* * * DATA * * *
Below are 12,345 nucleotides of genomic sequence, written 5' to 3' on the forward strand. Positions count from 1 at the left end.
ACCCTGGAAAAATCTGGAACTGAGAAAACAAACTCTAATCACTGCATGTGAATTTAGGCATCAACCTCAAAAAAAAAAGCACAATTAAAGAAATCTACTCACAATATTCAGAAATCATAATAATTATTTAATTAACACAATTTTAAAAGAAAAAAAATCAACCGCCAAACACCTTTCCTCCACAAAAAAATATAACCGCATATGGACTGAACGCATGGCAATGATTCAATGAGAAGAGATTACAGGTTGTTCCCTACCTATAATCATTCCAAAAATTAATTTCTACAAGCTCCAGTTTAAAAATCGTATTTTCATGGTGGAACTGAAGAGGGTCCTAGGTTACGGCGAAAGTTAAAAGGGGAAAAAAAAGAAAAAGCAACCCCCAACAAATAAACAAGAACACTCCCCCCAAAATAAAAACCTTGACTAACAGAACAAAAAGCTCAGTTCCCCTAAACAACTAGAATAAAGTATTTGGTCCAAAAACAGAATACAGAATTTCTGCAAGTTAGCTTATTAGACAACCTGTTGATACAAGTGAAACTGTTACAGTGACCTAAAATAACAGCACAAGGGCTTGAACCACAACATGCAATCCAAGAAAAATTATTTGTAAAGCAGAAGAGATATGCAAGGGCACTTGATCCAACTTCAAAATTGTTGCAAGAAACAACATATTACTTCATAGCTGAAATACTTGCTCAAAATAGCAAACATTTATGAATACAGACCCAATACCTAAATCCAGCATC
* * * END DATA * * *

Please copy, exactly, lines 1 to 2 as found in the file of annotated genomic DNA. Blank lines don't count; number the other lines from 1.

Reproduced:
Below are 12,345 nucleotides of genomic sequence, written 5' to 3' on the forward strand. Positions count from 1 at the left end.
ACCCTGGAAAAATCTGGAACTGAGAAAACAAACTCTAATCACTGCATGTGAATTTAGGCATCAACCTCAAAAAAAAAAGCACAATTAAAGAAATCTACTCACAATATTCAGAAATCATAATAATTATTTAATTAACACAATTTTAAAAGAAAAAAAATCAACCGCCAAACACCTTTCCTCCACAAAAAAATATAACCGCATATGGACTGAACGCATGGCAATGATTCAATGAGAAGAGATTACAGGTTGTTCCCTACCTATAATCATTCCAAAAATTAATTTCTACAAGCTCCAGTTTAAAAATCGTATTTTCATGGTGGAACTGAAGAGGGTCCTAGGTTACGGCGAAAGTTAAAAGGGGAAAAAAAAGAAAAAGCAACCCCCAACAAATAAACAAGAACACTCCCCCCAAAATAAAAACCTTGACTAACAGAACAAAAAGCTCAGTTCCCCTAAACAACTAGAATAAAGTATTTGGTCCAAAAACAGAATACAGAATTTCTGCAAGTTAGCTTATTAGACAACCTGTTGATACAAGTGAAACTGTTACAGTGACCTAAAATAACAGCACAAGGGCTTGAACCACAACATGCAATCCAAGAAAAATTATTTGTAAAGCAGAAGAGATATGCAAGGGCACTTGATCCAACTTCAAAATTGTTGCAAGAAACAACATATTACTTCATAGCTGAAATACTTGCTCAAAATAGCAAACATTTATGAATACAGACCCAATACCTAAATCCAGCATC